6. I use Scrivener writing software to write my novels. When I finish the first draft of the chapter I set the status to 'SCENES CHECKLIST' which reminds me to come back and add sensory writing using all the character's senses. This is the time to browse through the lists and find sights, sounds, tastes and smells of how your character would describe the setting.

Of course, if anything comes to me as I am writing the scene, I add it in immediately so I don’t forget the thread.

Adding Emotional Impact

On that note, I also add a note to myself with EMOTIONS and then when I do the SCENE CHECKLIST, I consult Becca and Angela's excellent Emotional Thesaurus. Having said that, The Urban Settings Thesaurus and The Rural Settings Thesaurus are fast becoming essential in my writing-on-the-go toolkit. I simply cannot do with the Emotions Thesaurus and although I have only had the two settings thesaurus for a short while I am convinced they will always be by my side when writing my novels. As a writer, your investment is fast paid for with Angela and Becca. They create such great resources for writers, go check them out!

Your Character's Senses 

Angela and Becca give you a thorough list of senses from each setting. They list out each sense with lots of things your character would touch, taste, smell, see or hear. They don’t stop there. They give you setting notes and tips with an example for how you could use each setting. They add to this with ideas for conflict that your character could face. Each setting is rammed with vivid descriptions laid out in bullets so you can pick and choose. Your character may hate the place or love it, but either way you will get a complete picture of them standing in that surrounding just by reading through the list Angela and Becca have given you.

From this you take away what you need to take … no, what you character needs to feel and experience in the vibrant setting descriptions.
On top of all that, the authors share technical information where needed and environmental hazards such as toxins or gases that could be found in that setting, such as an abandoned mine.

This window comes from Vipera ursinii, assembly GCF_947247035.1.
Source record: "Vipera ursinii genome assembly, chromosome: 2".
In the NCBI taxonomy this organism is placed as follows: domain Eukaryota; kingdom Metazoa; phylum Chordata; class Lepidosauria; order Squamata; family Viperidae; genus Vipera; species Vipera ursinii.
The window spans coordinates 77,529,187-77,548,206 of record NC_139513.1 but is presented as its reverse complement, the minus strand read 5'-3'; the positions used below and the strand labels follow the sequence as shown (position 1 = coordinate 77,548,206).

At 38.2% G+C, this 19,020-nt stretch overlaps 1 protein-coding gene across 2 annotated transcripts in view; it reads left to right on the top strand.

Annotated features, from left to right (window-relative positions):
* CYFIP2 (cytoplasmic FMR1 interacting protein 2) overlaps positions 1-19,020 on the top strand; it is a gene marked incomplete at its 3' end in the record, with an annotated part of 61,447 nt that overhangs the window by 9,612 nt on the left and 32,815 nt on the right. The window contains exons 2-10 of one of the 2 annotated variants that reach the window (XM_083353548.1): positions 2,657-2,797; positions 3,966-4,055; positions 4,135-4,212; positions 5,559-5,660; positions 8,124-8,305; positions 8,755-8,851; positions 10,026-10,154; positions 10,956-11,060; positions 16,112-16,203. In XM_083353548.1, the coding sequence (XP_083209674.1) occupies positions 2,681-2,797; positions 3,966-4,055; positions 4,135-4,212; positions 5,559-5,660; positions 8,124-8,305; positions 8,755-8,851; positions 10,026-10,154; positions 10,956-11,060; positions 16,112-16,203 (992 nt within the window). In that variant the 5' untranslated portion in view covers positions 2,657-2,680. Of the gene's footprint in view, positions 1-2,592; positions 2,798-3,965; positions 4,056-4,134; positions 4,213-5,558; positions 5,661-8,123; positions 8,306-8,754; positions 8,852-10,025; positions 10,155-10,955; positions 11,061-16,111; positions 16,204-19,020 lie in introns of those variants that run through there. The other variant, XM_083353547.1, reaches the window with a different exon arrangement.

Sensory Writing

Think of something as simple as say, rusted nails. What does these two little words say to your readers. If your character is in a setting, any setting that could possibly have rusted nails, not only would you show them, but you could use those two little words as conflict. For example, your character could stub their toe on the rusted nails. Or stand on a rusted nail and thus you have the chance to add more ‘worry plates’ (See the chapter on blueprints) to your reader because now your character may get an infection before they can get out of this wretched setting.

Another example: splintered wood. You could use this to cause injury to your character or have them whack a splintered piece of wood over the villain’s head. Why just whack a piece of plank, when it can be splintered. Can you see how this adds imagery to your readers mind.

Angela and Becca finish each setting piece by explaining the techniques and devices they have used in their examples. If you’re stuck for inspiration, read the example as you may want to put your character in the same situation or a completely opposite scenario. You may not want to use that but get ideas for another way of adding conflict or other writing techniques like foreshadowing or revealing character. Could your scenes do without these vivid guides? Mine certainly can’t!

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Originally pinned by

Paula Wynne

BBC Radio Berkshire
Mountain Top Medieval Abbey
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Writing Guides

45 Master Characters by Victoria Lynn Schmidt
Gloria Kempton in her book called Dialogue
The Rural and Urban Settings Thesaurus
Roget's Super Thesaurus
Your Novel's First 50 Pages